The Tron has always been an eclectic place. Since a church was first built on the site in 1529, the eye-catching steeple of the Tron has marked both Catholic and Protestant churches, a place of execution, a meeting hall, a police station…and of course, one of Glasgow’s best-loved theatres! Find out more about the Tron’s fascinating history below.

Why ‘Tron’?

In Glasgow, the name ‘Trongate’ first appeared around 1560. It referred to the “tron”– the beam with which trading goods were officially weighed when they entered the city walls. For the next three hundred years, this area came to be at the heart of the city’s mercantile and financial activity– hence Merchant City.

A church was originally built on the site now occupied by the Tron Theatre in 1529. The eye-catching blue-faced clock tower of this structure is still part of the modern Tron building, and one of Glasgow’s most recognizable landmarks.

The HellFire Club & The Dark Side of Glasgow

In 1793, Glasgow’s notorious Hellfire Club set the Tron building on fire (in an effort to see which members could–literally–stand the heat), destroying it save for the steeple, which was incorporated into a replacement structure by the architects, James and Robert Adam– still the basis for the Tron as it exists today.

Unfortunately, the destruction of the building was a portent of things to come. The Industrial Revolution of the 19th century did much to change the character of the East End and drove the more monied residents further West, carried by the ever-expanding rail network. In the East of the city, new forms of entertainment established themselves: drinking shops, free-and-easies, dance halls and penny theatre. Known as the ‘dark side of Glasgow’, a newspaper reported 200 ‘houses of ill fame’ in the area and the Leigh Kirk alone had 20 brothels within its close. The Britannia Panopticon opened nearby, along with a number of other music halls and wax works including the Metropole, once managed by Stan Laurel’s father.

Tron Re-born

For the next few centuries, the Tron fell into a period of disuse, until the formation of the Glasgow Theatre Club in the late 1970s. In 1980 the Club took over the building at a rent of £1 per annum, and after little more than a year the Tron Theatre was off to a flying start with a full programme of visiting companies and jazz in the bar on Sundays (a tradition we continue right up to the present day!) However, facilities were meagre and development continued side by side with the artistic programme: in 1982 the main auditorium was opened and in 1984 Faynia Williams was appointed the first Artistic Director of the Tron.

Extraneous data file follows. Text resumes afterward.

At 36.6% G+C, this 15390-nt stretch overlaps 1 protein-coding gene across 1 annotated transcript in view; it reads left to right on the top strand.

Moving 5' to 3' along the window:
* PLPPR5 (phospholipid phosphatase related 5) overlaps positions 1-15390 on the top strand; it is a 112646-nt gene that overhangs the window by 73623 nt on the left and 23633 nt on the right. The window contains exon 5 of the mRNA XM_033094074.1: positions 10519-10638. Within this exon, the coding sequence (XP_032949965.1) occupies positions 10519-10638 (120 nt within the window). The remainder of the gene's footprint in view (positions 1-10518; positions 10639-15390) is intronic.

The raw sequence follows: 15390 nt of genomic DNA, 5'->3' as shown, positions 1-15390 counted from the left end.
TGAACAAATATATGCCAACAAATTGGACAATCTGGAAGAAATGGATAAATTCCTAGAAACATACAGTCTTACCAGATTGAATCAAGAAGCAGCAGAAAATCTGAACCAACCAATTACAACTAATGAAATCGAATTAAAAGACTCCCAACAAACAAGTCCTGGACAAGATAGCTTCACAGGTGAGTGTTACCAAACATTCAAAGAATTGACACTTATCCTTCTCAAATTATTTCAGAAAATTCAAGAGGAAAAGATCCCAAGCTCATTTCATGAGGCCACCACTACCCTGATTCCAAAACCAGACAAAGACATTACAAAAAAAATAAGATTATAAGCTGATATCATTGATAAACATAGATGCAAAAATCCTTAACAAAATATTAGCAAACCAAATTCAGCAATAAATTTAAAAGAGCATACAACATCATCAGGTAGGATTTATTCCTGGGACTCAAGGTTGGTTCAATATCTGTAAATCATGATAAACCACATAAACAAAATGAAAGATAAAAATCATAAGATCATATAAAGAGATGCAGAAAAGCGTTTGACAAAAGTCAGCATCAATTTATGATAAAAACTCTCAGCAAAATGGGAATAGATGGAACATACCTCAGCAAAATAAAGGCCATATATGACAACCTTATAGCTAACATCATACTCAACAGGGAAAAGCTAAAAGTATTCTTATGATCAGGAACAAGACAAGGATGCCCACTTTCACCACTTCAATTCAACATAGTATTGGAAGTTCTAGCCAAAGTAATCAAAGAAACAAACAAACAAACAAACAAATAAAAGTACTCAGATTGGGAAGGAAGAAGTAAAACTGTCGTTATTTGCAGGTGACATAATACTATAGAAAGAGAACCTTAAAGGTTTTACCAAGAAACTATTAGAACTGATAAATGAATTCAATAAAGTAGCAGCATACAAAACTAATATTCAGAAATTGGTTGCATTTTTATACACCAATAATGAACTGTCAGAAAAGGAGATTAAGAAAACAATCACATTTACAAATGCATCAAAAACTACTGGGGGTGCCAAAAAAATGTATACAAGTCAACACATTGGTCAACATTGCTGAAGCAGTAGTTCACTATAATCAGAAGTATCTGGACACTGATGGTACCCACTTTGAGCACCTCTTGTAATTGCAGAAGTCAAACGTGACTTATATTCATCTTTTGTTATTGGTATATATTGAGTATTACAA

In 1992 the building was developed still further and again in 1995, thanks to European Regional Development Funding. Throughout this time, the Tron continued to establish itself as a powerhouse of new writing and dynamic productions. Leading artists to emerge from the Tron around this time included Maureen Beattie, Ewan Bremner, Peter Capaldi, Alan Cumming, Craig Ferguson, Forbes Masson, Peter Mullan, Eddi Reader, Siobhan Redmond and Elaine C Smith. The Tron became known not only for its theatre but also for its lively bar and restaurant which became a regular hangout for the Glasgow art world.

A Cultural Hub For a New Glasgow

In 1996, when Michael Boyd left to become Associate Director of the Royal Shakespeare Company, Irina Brown took over as the second Artistic Director of the Tron and, with the advent of the National Lottery Fund, staff set to work on a proposal to completely upgrade the Tron. In 1996, £5 million was awarded for the refurbishment and improvement of the entire building. The re-development project was funded by the Scottish Arts Council National Lottery Fund, Strathclyde European Partnership and Glasgow City Council. One year later, the Tron once more became a building site, with performances continuing in the Victorian Bar and, after December 1997, occasionally in the re-opened box office. The new Tron Bar on Chisholm Street opened in November 1998 and finally, in July 1999, building works were nearing completion and the Tron officially re-opened.

Now, the modern re-development brilliantly juxtaposes the historical elements of the Tron building with spectacular new spaces, including the Changing House studio theatre and the refurbished Tron Bar+Kitchen. The new building received the Glasgow Institute of Architect’s People’s Choice Award 1999, was shortlisted for the Regeneration of Scotland Award 1999, and was also awarded a commendation by the Civic Trust.

To read more about Tron’s history, DOWNLOAD OUR ONCE UPON A TRON HISTORY LEAFLET